1. What sort of platform is needed to bring advertisers and consumers together - proprietary vs open, make vs buy/partner?
  2. What products/services/activities to provide in the platform - ad-serving only or a wider range of ancillary services?
  3. Whether to subsidise Telco products with advertising (ad-funded services) OR help others to reach consumers more effectively (enable others to subsidise their products/services) OR do both?
  4. How to price services for both sides of the market?
  5. How to avoid being enveloped by rival platforms?

    We will be debating these and other issues at a workshop on 29th March in London as part of the Telco 2.0™ Industry Brainstorm event.

The Advertising day is invitation-only, as we want to get the right people along from operators, internet players and the advertising world. I have sent invitations out to a number of people, together with a link for registering.

If I have missed you out and you would like to attend, then contact me and I will send you the link to the registration page.

What sort of platform - proprietary vs open, make vs buy/partner?

I am not going to give you the STL Telco 2.0 response to all the questions - you can buy the report and/or attend the workshop for that. But let’s take a look at the kind of platform that operators might want to develop or participate in.

The first thing to be aware of is that in a platform world scale is king (see chart below). If operators can’t develop or participate in a platform that brings together large numbers of uses and advertisers then they will fail (either individually as a company or collectively as an industry).


Scale is particularly important in the on-line and mobile advertising markets for 3 reasons:

  1. The cost to users and advertisers of having relationships with multiple platforms is relatively high:
    • Advertisers cannot justify developing multiple advertising solutions for different platforms, they want a single standard platform which will enable them to maximise reach cost effectively
    • Most users will not have multiple telco accounts for broadband or mobile services in order to extract the best ad-funded deals
  2. The effect of ‘The Virtuous Circle of Scale’ is strong in this market:
    • The biggest platform(s) can offer the best economic incentive to advertisers and users so there is little incentive to go to a smaller platform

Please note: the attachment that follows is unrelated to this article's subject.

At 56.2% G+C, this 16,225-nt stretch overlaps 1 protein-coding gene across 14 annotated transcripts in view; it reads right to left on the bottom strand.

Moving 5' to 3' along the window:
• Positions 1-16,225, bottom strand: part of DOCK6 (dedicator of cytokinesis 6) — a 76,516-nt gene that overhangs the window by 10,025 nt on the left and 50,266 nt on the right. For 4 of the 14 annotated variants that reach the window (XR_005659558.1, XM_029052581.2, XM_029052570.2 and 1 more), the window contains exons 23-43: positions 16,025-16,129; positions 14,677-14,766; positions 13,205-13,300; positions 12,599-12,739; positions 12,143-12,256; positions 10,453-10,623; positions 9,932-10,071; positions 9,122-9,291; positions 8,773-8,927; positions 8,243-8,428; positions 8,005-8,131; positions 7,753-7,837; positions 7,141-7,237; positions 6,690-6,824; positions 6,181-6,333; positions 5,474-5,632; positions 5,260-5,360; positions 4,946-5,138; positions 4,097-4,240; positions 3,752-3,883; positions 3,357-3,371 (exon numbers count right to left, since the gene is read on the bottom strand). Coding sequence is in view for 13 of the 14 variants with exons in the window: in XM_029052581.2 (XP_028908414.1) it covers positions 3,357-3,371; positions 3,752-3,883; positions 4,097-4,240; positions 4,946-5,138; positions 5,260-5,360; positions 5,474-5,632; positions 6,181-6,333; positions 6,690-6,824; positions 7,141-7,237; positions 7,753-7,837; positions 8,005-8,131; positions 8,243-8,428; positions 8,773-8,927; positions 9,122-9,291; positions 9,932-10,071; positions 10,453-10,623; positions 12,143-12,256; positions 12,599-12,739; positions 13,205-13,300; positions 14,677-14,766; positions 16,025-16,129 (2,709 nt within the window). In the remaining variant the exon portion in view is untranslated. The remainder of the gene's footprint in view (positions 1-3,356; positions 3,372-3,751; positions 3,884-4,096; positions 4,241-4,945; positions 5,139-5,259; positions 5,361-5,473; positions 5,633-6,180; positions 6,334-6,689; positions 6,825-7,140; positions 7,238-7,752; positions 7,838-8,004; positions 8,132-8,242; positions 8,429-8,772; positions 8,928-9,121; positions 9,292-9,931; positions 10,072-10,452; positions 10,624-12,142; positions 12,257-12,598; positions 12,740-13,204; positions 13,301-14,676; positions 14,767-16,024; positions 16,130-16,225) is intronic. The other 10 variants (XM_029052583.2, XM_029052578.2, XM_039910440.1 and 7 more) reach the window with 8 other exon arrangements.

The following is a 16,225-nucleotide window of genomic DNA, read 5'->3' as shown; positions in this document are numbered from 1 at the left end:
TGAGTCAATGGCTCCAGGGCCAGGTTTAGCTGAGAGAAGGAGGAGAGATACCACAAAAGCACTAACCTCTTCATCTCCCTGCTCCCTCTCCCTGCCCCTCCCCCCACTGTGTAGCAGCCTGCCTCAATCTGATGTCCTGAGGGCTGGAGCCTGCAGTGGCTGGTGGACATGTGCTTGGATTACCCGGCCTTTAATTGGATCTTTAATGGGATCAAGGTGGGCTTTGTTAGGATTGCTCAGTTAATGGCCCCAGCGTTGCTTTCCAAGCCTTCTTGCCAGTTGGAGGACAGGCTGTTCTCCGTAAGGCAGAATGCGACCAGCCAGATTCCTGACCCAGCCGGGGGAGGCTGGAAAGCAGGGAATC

3. There is little evidence of a strong preference for unique platform features:
    • To date, there has been limited evidence that specific users or advertisers have discrete needs that can be served with smaller, differentiated platforms (though this may develop over time with, for example, specific business traveller advertiser platforms springing up)
    • Having said this, Google was not first to market with its on-line search platform BUT developed scale by meeting the needs of searchers more effectively than its rivals

We believe that operators have 4 strategic options for developing a Telco advertising platform:


So which is the right one? Well in the report we have a set of structured evaluation criteria and I am not taking you through them all here. But, suffice to say, our view is that if the Telco communities want to go down a proprietary route, then they need to partner with an existing big platform player. We have identified a number of risks with this approach and suggest that if this is the chosen option then Telcos execute this partnership very carefully to avoid being marginalised. Caveat emptor applies when partnering with the internet players in this space.

If operators elect for an open platform and develop a shared set of standards then we believe the upside is potentially higher for them - a bigger slice of a big pie. But the execution risks of this approach are probably higher as delays in developing the standard platform could mean they miss the boat altogether.

I am looking forward to feedback, discussion and debate when we present our research on this at the workshop.